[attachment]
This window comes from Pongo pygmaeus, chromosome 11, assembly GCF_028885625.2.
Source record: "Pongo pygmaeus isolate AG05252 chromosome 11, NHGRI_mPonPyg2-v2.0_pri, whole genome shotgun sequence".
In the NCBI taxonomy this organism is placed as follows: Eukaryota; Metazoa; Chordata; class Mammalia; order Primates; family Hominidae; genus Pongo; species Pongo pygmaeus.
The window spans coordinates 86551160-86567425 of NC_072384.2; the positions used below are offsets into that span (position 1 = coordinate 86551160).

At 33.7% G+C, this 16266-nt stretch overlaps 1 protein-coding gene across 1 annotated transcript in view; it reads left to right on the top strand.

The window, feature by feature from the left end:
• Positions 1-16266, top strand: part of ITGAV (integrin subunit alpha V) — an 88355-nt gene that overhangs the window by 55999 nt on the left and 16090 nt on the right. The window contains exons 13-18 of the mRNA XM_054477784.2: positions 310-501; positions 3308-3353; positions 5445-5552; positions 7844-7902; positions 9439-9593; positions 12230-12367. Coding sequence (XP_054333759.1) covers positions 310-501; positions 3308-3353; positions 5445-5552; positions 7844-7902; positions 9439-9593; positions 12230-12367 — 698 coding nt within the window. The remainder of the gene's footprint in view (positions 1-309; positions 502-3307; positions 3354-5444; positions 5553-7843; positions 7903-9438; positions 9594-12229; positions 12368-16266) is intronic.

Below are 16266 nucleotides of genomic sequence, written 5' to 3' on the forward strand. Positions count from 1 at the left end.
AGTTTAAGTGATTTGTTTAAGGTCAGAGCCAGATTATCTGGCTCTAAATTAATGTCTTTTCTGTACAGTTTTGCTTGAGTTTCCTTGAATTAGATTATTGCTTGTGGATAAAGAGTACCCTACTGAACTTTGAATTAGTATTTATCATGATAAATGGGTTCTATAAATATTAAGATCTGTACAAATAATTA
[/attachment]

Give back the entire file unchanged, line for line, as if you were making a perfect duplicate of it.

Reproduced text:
This window comes from Pongo pygmaeus, chromosome 11, assembly GCF_028885625.2.
Source record: "Pongo pygmaeus isolate AG05252 chromosome 11, NHGRI_mPonPyg2-v2.0_pri, whole genome shotgun sequence".
In the NCBI taxonomy this organism is placed as follows: Eukaryota; Metazoa; Chordata; class Mammalia; order Primates; family Hominidae; genus Pongo; species Pongo pygmaeus.
The window spans coordinates 86551160-86567425 of NC_072384.2; the positions used below are offsets into that span (position 1 = coordinate 86551160).

At 33.7% G+C, this 16266-nt stretch overlaps 1 protein-coding gene across 1 annotated transcript in view; it reads left to right on the top strand.

The window, feature by feature from the left end:
• Positions 1-16266, top strand: part of ITGAV (integrin subunit alpha V) — an 88355-nt gene that overhangs the window by 55999 nt on the left and 16090 nt on the right. The window contains exons 13-18 of the mRNA XM_054477784.2: positions 310-501; positions 3308-3353; positions 5445-5552; positions 7844-7902; positions 9439-9593; positions 12230-12367. Coding sequence (XP_054333759.1) covers positions 310-501; positions 3308-3353; positions 5445-5552; positions 7844-7902; positions 9439-9593; positions 12230-12367 — 698 coding nt within the window. The remainder of the gene's footprint in view (positions 1-309; positions 502-3307; positions 3354-5444; positions 5553-7843; positions 7903-9438; positions 9594-12229; positions 12368-16266) is intronic.

Below are 16266 nucleotides of genomic sequence, written 5' to 3' on the forward strand. Positions count from 1 at the left end.
AGTTTAAGTGATTTGTTTAAGGTCAGAGCCAGATTATCTGGCTCTAAATTAATGTCTTTTCTGTACAGTTTTGCTTGAGTTTCCTTGAATTAGATTATTGCTTGTGGATAAAGAGTACCCTACTGAACTTTGAATTAGTATTTATCATGATAAATGGGTTCTATAAATATTAAGATCTGTACAAATAATTA